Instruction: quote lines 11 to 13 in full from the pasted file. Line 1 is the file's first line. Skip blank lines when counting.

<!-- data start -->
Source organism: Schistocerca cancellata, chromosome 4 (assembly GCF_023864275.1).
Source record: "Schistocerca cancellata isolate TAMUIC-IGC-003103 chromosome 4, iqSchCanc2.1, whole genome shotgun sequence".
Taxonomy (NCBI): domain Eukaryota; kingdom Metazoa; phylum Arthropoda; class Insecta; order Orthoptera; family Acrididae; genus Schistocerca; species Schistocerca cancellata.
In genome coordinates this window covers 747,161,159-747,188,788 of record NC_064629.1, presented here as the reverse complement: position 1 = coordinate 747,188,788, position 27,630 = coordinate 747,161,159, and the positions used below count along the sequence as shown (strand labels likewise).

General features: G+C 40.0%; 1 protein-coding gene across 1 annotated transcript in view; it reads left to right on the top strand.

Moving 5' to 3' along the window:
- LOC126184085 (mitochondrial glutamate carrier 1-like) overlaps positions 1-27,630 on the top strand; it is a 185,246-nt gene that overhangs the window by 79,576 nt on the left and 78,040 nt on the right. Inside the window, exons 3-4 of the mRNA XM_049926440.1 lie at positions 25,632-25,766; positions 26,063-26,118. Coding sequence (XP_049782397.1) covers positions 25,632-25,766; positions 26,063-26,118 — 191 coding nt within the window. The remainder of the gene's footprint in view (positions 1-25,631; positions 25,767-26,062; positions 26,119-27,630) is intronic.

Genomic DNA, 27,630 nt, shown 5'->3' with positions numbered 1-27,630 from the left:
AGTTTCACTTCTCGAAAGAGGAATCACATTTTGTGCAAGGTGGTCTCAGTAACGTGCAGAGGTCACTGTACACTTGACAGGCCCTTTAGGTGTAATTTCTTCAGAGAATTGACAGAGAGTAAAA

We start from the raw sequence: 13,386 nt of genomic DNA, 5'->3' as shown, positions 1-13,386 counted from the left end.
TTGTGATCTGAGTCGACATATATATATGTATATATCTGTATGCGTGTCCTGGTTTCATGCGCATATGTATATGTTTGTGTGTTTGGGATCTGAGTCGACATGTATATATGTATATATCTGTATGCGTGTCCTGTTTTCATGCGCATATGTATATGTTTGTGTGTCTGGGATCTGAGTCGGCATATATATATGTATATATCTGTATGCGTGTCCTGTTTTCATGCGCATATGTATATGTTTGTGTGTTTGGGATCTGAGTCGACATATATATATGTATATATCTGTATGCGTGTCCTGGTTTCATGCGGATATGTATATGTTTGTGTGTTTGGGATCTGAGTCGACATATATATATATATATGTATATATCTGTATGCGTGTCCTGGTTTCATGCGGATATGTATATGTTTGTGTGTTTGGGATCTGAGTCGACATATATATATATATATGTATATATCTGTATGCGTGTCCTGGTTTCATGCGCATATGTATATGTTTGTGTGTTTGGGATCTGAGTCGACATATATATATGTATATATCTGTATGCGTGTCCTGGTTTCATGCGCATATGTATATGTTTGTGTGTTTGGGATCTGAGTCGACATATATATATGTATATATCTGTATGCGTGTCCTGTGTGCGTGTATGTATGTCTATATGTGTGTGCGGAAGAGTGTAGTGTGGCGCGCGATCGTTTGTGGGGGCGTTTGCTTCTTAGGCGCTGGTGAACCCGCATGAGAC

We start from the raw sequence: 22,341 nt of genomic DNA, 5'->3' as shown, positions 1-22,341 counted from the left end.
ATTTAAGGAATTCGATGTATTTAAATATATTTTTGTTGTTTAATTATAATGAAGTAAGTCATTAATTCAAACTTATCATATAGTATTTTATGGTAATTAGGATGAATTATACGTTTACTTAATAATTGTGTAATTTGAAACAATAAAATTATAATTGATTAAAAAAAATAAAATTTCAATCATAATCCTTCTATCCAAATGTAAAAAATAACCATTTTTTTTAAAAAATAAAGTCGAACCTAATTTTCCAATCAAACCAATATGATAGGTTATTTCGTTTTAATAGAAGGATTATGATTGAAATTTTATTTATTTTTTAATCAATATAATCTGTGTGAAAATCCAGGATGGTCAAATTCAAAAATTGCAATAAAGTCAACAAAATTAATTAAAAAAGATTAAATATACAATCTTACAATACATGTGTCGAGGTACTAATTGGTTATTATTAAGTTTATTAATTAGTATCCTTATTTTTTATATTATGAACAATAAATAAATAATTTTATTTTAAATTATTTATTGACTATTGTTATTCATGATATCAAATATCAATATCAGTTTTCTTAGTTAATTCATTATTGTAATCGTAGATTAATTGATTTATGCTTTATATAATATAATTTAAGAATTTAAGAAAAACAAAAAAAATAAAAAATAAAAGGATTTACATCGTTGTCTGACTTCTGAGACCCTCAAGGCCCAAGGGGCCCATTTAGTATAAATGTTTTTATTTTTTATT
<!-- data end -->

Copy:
TTGTGATCTGAGTCGACATATATATATGTATATATCTGTATGCGTGTCCTGGTTTCATGCGCATATGTATATGTTTGTGTGTTTGGGATCTGAGTCGACATGTATATATGTATATATCTGTATGCGTGTCCTGTTTTCATGCGCATATGTATATGTTTGTGTGTCTGGGATCTGAGTCGGCATATATATATGTATATATCTGTATGCGTGTCCTGTTTTCATGCGCATATGTATATGTTTGTGTGTTTGGGATCTGAGTCGACATATATATATGTATATATCTGTATGCGTGTCCTGGTTTCATGCGGATATGTATATGTTTGTGTGTTTGGGATCTGAGTCGACATATATATATATATATGTATATATCTGTATGCGTGTCCTGGTTTCATGCGGATATGTATATGTTTGTGTGTTTGGGATCTGAGTCGACATATATATATATATATGTATATATCTGTATGCGTGTCCTGGTTTCATGCGCATATGTATATGTTTGTGTGTTTGGGATCTGAGTCGACATATATATATGTATATATCTGTATGCGTGTCCTGGTTTCATGCGCATATGTATATGTTTGTGTGTTTGGGATCTGAGTCGACATATATATATGTATATATCTGTATGCGTGTCCTGTGTGCGTGTATGTATGTCTATATGTGTGTGCGGAAGAGTGTAGTGTGGCGCGCGATCGTTTGTGGGGGCGTTTGCTTCTTAGGCGCTGGTGAACCCGCATGAGAC

We start from the raw sequence: 22,341 nt of genomic DNA, 5'->3' as shown, positions 1-22,341 counted from the left end.
ATTTAAGGAATTCGATGTATTTAAATATATTTTTGTTGTTTAATTATAATGAAGTAAGTCATTAATTCAAACTTATCATATAGTATTTTATGGTAATTAGGATGAATTATACGTTTACTTAATAATTGTGTAATTTGAAACAATAAAATTATAATTGATTAAAAAAAATAAAATTTCAATCATAATCCTTCTATCCAAATGTAAAAAATAACCATTTTTTTTAAAAAATAAAGTCGAACCTAATTTTCCAATCAAACCAATATGATAGGTTATTTCGTTTTAATAGAAGGATTATGATTGAAATTTTATTTATTTTTTAATCAATATAATCTGTGTGAAAATCCAGGATGGTCAAATTCAAAAATTGCAATAAAGTCAACAAAATTAATTAAAAAAGATTAAATATACAATCTTACAATACATGTGTCGAGGTACTAATTGGTTATTATTAAGTTTATTAATTAGTATCCTTATTTTTTATATTATGAACAATAAATAAATAATTTTATTTTAAATTATTTATTGACTATTGTTATTCATGATATCAAATATCAATATCAGTTTTCTTAGTTAATTCATTATTGTAATCGTAGATTAATTGATTTATGCTTTATATAATATAATTTAAGAATTTAAGAAAAACAAAAAAAATAAAAAATAAAAGGATTTACATCGTTGTCTGACTTCTGAGACCCTCAAGGCCCAAGGGGCCCATTTAGTATAAATGTTTTTATTTTTTATT